Prior to its release, Connolly released a few paragraphs of the novel in response to the growing white nationalism in the United States (a white nationalist forms part of the subplot and I’m sure we’ll be seeing more of his character at some point), so the novel feels pretty contemporary. I also noticed that parts of the novel feel like Connolly apologising for his previous lackluster treatment of female characters, by way of Parker acknowledging just how shitty men can be towards women. Which is great, but I hope it will be followed up by some sort of female character who isn’t a romantic interest or a bit player.

So, what’s the verdict?

Title: The Woman in the Woods
Author: John Connolly
Publisher: Hodder & Stoughton (2018)
Rating: 5/5 (Goodreads rating, for comparison: 4.59/5)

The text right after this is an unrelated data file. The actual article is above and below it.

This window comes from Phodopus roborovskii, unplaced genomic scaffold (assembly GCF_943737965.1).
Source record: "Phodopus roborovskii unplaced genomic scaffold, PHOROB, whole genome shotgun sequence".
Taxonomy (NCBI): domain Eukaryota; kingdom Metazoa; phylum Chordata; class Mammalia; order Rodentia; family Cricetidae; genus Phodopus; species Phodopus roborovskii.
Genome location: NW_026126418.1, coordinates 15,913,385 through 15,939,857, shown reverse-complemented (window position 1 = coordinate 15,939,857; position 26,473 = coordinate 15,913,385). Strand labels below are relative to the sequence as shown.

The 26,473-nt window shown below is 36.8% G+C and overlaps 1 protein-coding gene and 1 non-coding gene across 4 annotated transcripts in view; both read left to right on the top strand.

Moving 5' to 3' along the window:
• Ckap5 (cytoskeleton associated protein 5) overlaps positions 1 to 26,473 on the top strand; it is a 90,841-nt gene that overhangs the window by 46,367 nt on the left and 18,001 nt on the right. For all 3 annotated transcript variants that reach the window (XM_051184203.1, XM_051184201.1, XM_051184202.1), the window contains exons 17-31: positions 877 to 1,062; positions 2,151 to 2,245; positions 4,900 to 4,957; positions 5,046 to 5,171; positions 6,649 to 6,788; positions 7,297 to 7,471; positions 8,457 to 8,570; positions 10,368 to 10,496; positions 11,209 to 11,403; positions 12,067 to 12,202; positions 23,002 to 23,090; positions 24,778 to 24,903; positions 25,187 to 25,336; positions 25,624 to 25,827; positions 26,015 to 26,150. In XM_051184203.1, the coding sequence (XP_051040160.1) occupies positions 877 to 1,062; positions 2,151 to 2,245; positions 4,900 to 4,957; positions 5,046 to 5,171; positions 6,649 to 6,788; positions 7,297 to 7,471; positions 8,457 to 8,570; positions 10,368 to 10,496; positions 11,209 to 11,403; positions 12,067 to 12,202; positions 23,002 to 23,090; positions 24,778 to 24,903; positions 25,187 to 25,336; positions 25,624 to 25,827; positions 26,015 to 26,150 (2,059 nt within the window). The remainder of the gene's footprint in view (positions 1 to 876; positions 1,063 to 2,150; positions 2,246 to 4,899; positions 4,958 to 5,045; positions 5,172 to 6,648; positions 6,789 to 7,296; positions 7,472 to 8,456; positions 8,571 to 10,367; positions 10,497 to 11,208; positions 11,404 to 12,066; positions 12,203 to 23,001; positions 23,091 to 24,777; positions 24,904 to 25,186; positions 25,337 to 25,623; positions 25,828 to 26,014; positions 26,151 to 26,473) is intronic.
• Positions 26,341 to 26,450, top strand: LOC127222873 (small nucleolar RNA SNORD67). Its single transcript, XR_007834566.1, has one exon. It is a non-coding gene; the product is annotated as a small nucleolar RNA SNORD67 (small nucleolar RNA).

The best feature of the book: The main cast of characters, as usual. The Fulcis as comic relief.
The worst feature of the book: I’d like more spooky details, but that’s just me. Also, the whole “when a woman is a mother” thing. The problem with treating motherhood as such a virtue is that it easily becomes women’s only saving grace. No.
Trigger warnings: Murder, torture, belated Catholicism.
You’ll like this if… You’re a fan of mysteries, thrillers, detective novels, banter, or tall black assassins who set racists’ cars on fire.

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Douglas Adams wrote that the knack to flying is aiming for the ground and missing. The knack to finding a good book is aiming for the bad ones and missing.